Whatever ‘tracking’ system you opt for, it may also serve as a repository for your company research. Harry advised that he used a separate tab in his Excel spreadsheet to capture, “research for each company which I would use to tailor my application[s] to (either on initial application forms or in interview responses)”.
Treat your placement search like an additional module
Whether you decide you want to, “put aside half a day, every 2 weeks” (Charis) or search for a placement on a weekly basis, making sure that a period of time is allotted to the task helps to provide some structure to your search and gives you designated space in which to search, research and apply for placements.
Scheduling dedicated time for your placement search may also make allowing yourself time to, “Take a breath and [not] let it stress you out” Isobel Stevenson (BSc Biomedical Sciences). A lot of our finalists agreed that it was important to allow yourself breaks when searching for placements as it can be, “draining, balancing preparing for mid-term tests [and other work] while completing what felt like an endless amount of online assessments” Emily.
Focus on placements you really want
Whilst it can often seem that every second company is advertising an exciting placement role, our finalists advise that it’s important to, “focus on the applications you have more interest in rather than [taking] a scatter gun approach” (Harry). Placements are never offered to the person who applies for the most placements, rather “you stand more chance of getting a placement if you focus on preparing really well for a few placements, rather than having average applications for lots of placements”. Sophie Gee (BSc Management).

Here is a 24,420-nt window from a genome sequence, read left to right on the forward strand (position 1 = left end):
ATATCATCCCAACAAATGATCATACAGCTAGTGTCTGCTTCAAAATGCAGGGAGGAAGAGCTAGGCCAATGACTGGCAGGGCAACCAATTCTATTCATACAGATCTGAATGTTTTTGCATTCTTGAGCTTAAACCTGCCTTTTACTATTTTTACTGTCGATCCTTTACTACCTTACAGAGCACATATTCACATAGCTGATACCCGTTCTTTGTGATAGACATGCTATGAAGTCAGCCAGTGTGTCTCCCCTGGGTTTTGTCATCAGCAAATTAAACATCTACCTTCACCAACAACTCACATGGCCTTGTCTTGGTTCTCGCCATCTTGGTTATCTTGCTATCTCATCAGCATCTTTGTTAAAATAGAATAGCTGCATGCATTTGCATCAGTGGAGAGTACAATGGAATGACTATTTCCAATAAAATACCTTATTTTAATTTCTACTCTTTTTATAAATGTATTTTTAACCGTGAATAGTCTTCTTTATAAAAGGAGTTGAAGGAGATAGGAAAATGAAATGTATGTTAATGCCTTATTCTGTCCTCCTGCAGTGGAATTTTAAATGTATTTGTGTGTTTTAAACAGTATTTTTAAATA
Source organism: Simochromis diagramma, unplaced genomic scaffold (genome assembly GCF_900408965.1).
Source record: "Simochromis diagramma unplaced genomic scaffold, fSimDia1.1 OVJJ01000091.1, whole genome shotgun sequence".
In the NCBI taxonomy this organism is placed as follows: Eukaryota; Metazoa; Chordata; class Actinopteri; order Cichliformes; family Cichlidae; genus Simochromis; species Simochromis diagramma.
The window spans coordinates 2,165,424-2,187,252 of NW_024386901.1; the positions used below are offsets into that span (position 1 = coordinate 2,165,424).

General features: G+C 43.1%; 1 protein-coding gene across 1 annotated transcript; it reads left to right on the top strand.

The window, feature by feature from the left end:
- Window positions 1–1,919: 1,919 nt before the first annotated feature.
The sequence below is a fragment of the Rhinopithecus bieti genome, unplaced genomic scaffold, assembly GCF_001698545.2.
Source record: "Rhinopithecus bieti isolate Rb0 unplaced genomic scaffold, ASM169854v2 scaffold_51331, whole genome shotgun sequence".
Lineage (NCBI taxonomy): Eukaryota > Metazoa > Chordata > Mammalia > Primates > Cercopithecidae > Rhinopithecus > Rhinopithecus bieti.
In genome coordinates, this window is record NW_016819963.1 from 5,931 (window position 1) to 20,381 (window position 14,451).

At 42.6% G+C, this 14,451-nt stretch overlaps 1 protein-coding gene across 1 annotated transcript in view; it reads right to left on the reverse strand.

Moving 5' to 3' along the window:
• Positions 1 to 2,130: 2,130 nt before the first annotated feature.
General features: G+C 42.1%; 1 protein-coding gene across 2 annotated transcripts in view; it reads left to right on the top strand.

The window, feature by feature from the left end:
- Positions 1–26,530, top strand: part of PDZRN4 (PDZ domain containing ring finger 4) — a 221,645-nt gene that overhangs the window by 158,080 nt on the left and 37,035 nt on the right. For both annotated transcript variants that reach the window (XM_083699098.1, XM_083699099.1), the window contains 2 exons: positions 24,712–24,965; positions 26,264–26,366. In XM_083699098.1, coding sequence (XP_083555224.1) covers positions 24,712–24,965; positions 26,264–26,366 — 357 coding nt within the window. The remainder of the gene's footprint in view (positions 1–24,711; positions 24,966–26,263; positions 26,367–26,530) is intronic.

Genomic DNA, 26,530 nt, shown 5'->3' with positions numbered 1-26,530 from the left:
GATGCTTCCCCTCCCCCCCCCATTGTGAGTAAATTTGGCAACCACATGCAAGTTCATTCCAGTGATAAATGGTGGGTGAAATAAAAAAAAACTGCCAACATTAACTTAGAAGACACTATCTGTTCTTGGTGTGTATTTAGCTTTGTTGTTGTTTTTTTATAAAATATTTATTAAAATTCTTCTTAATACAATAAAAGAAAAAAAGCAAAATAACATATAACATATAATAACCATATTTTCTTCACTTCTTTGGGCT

Though our finalists stressed the importance of applying only for roles that you have a real interest in, Emily advises to not let, “factors like location decide whether you apply for a role you think you would love” or not. Many of you will have moved to come to University and so already have the skills you’ll need to source accommodation, should your dream placement not be in Manchester (or your hometown/city). Most employers have schemes in place to help connect placement students prior to their first day, to help with sourcing accommodation.
Finding a placement, “requires a lot of patience, being able to accept rejections and moving on quickly”, Simeon. It can also feel quite a lonely journey at times, particularly if your friends start receiving offers whilst you only seem to be getting rejections. As Isobel says, it’s best not to “compare your progression to your peers as there is no one way to go about searching for your placement”.
Although our finalists agree it’s likely that you’ll receive at least one rejection during your placement search, as Sophie says, “don’t feel embarrassed when you do. Even having an interview is valuable experience”, which you can use for future placement interviews, or even summer internship and graduate roles.
Every placement journey is different and if you are “resilient, it will definitely pay off”, Emily.